Crusaders... hey, Brad, you know where language like that comes from, don't you?

We can only hope that if Mike Rounds, Rick Weiland, and Larry Pressler all destroy each other and Gordon Howie somehow wins the Senate seat, he won't be appointing Brad Ford as his speechwriter or policy advisor.

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Independent U.S. Senate candidate Gordon Howie gleefully presents his new campaign bumper sticker:

GodGunsGordon2014

God, guns, and Gordon—ah, yes, a perfect triumvirate of things that are mostly useless when it comes to solving practical policy problems.

But that's o.k.: you don't want voters like that anyway, do you, Mike Rounds?

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To prove that interviewing me raises the IQ of his Web-TV program by 40 points, Gordon Howie publishes our lively conversations about federal spending and debt and the Second Amendment with this dreary fluff-fest with District 35 GOP House candidate Lynne Hix-DiSanto:

Notice that at not one point do Howie and DiSanto, talk about any specific policy issue or practical solution. They are simply singing in the shower together, reciting Glenn-Beck karaoke par excellence as if they were less interested in running for public office than auditioning for guest host spots on The 700 Club.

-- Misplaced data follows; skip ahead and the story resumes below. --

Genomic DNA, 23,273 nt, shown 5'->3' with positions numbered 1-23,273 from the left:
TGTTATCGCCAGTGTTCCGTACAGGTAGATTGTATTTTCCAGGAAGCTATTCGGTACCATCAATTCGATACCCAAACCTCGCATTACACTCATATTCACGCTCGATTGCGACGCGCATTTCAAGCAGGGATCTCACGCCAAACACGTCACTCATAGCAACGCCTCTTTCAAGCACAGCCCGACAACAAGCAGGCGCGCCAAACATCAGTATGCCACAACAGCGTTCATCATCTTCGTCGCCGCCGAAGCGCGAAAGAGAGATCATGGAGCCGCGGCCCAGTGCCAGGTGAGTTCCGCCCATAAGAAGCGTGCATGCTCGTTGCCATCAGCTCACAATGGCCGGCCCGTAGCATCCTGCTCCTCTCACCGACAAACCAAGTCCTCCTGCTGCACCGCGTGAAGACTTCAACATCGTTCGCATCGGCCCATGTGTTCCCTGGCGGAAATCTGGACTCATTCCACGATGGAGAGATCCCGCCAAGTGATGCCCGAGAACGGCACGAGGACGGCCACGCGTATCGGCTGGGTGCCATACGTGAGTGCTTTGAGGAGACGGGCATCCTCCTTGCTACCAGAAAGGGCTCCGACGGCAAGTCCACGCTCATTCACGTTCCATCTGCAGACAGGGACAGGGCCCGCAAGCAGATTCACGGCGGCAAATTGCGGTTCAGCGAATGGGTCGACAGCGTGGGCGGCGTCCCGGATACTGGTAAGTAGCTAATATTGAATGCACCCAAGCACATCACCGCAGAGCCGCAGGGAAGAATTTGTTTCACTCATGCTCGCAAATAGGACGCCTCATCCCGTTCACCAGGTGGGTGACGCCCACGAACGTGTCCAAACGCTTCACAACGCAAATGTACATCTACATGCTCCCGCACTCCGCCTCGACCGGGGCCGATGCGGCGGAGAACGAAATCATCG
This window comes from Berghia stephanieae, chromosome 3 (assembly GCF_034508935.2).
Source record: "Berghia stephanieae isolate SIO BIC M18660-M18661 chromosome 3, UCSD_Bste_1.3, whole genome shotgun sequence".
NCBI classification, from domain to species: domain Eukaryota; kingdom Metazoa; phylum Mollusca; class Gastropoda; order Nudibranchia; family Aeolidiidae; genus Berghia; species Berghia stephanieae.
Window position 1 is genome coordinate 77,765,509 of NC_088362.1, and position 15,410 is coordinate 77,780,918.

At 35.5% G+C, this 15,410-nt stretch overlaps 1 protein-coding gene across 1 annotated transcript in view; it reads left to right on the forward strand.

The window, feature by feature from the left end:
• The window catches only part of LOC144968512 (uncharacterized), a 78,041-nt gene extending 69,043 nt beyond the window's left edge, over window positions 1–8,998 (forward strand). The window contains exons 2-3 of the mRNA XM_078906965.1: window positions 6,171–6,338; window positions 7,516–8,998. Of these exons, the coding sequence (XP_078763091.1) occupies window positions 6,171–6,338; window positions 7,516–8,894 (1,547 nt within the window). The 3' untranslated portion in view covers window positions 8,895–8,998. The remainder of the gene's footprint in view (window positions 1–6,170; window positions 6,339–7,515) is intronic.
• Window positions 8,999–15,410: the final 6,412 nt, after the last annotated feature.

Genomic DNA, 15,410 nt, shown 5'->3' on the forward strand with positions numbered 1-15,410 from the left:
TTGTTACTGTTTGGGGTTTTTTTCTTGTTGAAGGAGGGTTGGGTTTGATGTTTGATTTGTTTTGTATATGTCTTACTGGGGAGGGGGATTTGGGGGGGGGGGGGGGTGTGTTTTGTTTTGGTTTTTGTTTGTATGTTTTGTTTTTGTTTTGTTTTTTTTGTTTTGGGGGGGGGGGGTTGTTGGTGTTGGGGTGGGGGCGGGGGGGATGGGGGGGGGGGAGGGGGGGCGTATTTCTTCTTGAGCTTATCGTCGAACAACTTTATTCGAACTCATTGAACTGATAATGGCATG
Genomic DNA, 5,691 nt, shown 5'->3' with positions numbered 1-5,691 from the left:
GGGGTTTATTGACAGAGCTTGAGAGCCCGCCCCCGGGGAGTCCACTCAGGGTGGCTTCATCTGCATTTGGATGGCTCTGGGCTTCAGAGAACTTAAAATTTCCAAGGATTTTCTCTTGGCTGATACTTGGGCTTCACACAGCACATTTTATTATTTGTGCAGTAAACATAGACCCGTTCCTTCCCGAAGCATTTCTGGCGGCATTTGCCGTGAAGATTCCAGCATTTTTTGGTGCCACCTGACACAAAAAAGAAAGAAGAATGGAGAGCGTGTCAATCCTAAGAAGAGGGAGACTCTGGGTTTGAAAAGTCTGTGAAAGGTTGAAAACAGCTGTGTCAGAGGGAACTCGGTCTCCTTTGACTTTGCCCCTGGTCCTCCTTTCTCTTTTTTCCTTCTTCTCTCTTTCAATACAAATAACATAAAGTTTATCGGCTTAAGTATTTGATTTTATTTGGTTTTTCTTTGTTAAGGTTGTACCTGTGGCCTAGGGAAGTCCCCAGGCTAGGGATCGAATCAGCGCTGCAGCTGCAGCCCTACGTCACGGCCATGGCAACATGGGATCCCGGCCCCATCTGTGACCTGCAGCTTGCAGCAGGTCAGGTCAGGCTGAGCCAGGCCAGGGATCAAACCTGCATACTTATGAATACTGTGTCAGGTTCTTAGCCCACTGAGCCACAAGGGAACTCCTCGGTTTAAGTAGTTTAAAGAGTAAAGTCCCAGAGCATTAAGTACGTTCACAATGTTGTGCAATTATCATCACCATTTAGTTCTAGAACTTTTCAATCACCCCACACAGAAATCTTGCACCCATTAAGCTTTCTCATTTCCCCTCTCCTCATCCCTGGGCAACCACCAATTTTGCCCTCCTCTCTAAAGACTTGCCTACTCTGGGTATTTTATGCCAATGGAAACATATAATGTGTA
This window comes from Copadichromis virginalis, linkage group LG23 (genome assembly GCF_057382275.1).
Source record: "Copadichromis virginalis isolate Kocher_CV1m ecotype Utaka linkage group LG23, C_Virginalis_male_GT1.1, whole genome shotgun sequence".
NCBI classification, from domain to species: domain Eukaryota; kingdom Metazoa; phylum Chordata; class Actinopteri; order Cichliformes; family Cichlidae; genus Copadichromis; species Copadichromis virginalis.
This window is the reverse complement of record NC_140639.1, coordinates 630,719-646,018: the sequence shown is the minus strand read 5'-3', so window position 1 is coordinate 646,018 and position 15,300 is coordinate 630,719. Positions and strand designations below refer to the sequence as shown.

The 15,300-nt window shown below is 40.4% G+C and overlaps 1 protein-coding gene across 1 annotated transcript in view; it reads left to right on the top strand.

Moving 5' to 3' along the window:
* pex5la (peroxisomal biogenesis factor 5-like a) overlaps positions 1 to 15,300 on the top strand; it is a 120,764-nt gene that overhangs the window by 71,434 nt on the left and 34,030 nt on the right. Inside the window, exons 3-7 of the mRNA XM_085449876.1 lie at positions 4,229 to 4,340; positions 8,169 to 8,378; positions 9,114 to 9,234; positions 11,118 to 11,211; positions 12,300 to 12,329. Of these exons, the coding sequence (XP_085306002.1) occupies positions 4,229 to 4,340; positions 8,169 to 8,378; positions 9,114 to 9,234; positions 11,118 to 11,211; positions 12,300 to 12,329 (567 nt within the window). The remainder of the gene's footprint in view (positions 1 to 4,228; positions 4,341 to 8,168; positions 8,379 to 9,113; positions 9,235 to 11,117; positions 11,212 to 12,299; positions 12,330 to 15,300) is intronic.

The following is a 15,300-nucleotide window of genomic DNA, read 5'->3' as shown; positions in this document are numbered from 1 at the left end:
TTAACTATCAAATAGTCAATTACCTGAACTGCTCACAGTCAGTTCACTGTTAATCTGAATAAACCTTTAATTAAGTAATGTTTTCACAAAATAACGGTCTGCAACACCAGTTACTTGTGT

Howie and DiSanto take a moment to regurgitate the popular conservative co-opting of tolerance, groaning that we liberals don't extend tolerance to right-wingers like themselves because we're really just using tolerance as a backdoor assault on faith and freedom.

First, I don't preach tolerance as an absolute or primary value, so I don't bite the critique.

But you are right, Lynne: liberals like me are hugely intolerant of conservatives like you... but not because we are waging some absurd war on faith and freedom. I haven't needed faith yet, but I haven't seen the need to take it away from anyone else. Even when theocrats like you and Gordon try to violate the First Amendment by forcing your personal Jesus into government, I don't respond by trying to convert you to atheism; I just respond by fighting your effort to use the state to proselytize for your religion. I don't have to tolerate your theocracy.